Jesse Ellsbury (March 23,1982 / Washington D.C.)
Prelude to the Seasons
Now is the intersection of the future and past
where all the things I’ve tried won’t last
like the whitewashed leaves of winter branches waving at half-mast
dripping from the icicles I know are made of glass
and yet they slip onto my wrists, fading from my grasp.
Winter is when time dies.
The melting starts before the sun has scared away the dark
with all the nightmare dreams I’ve seen departing from the ark,
competing with the heating of the blooming in the park,
yes, I’m sure that there’s no cure, the sun is just a spark.
I have heard songs without words: the echo of the meadowlark.
Spring is when time is revived.
Midyear is the apex of the season’s sense of time –
latex flowers where the reasons wrestle in the grime,
the sky has fallen, Heaven’s balling – no, Heaven is blind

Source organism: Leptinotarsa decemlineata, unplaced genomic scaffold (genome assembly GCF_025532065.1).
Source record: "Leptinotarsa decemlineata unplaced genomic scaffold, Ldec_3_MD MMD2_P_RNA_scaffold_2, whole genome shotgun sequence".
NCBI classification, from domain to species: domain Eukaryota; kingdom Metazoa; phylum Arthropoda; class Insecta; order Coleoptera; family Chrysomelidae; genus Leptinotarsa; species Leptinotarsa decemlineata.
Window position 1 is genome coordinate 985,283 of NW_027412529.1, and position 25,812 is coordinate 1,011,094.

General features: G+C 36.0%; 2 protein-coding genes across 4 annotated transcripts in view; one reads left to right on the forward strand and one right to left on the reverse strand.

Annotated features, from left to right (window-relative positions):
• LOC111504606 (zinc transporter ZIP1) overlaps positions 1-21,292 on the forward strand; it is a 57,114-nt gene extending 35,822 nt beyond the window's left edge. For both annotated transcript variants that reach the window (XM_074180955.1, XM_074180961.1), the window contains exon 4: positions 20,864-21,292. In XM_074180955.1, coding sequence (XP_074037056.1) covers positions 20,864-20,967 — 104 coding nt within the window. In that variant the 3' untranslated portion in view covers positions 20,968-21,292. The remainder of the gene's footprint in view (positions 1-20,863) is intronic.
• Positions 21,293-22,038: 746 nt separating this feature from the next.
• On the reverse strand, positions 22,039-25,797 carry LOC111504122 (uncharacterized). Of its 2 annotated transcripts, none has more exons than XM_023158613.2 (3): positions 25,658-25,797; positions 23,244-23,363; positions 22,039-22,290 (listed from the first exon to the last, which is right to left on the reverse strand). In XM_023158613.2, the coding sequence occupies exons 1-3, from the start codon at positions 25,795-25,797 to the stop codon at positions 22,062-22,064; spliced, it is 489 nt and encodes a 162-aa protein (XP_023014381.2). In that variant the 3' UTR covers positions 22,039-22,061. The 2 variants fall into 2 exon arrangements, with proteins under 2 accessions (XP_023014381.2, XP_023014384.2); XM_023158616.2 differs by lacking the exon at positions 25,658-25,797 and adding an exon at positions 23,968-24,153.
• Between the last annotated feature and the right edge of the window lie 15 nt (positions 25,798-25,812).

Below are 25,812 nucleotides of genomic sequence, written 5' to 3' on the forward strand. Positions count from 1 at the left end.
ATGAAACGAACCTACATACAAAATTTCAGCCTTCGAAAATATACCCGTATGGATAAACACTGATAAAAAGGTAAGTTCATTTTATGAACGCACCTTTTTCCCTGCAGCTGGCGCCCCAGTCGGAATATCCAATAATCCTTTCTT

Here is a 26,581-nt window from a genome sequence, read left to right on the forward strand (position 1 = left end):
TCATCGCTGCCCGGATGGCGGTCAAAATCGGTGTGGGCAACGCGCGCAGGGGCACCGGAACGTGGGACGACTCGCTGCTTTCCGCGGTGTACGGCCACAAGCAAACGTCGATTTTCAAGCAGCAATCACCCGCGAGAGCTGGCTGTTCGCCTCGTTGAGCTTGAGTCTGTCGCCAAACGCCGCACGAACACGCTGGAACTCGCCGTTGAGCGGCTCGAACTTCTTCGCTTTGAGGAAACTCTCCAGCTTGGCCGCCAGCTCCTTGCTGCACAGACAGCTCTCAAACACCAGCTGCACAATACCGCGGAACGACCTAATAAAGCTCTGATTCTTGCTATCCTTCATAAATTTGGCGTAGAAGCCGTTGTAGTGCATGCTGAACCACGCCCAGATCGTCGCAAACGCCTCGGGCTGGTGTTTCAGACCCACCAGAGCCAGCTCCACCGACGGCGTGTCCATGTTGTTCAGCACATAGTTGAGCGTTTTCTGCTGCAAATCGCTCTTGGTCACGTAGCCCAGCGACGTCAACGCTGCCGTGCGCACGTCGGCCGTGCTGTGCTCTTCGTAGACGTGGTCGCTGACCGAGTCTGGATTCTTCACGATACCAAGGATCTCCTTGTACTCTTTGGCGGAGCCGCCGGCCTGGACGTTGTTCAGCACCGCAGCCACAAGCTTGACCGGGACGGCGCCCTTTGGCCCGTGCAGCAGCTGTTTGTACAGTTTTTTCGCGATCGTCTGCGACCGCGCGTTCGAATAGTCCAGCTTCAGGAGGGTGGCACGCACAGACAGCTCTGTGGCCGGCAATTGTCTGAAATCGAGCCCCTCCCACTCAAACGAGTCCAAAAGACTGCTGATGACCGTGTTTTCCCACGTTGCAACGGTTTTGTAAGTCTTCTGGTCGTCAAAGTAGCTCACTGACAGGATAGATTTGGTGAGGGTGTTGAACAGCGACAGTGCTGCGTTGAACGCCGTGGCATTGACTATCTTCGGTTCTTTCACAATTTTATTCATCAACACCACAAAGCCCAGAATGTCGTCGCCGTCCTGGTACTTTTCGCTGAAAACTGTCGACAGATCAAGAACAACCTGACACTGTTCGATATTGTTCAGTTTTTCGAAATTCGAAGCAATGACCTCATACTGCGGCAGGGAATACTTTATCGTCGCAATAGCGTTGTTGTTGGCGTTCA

to the struggle as we juggle fruits rotting on the vine;
it’s our last gasp before the asp gets us for our crimes.
Summer is the word we have for things we cannot find.
The downward slope as we try to cope with things that we have lost
in our trials I have filed away what life has cost;
I see the leaves, the balding trees I’ll do my best to gloss
over all I know with snow but still I’ll be embossed
with the scars, I’ll pretend they’re stars like lichens amidst moss.
Autumn is when we decide whether we shall hide.
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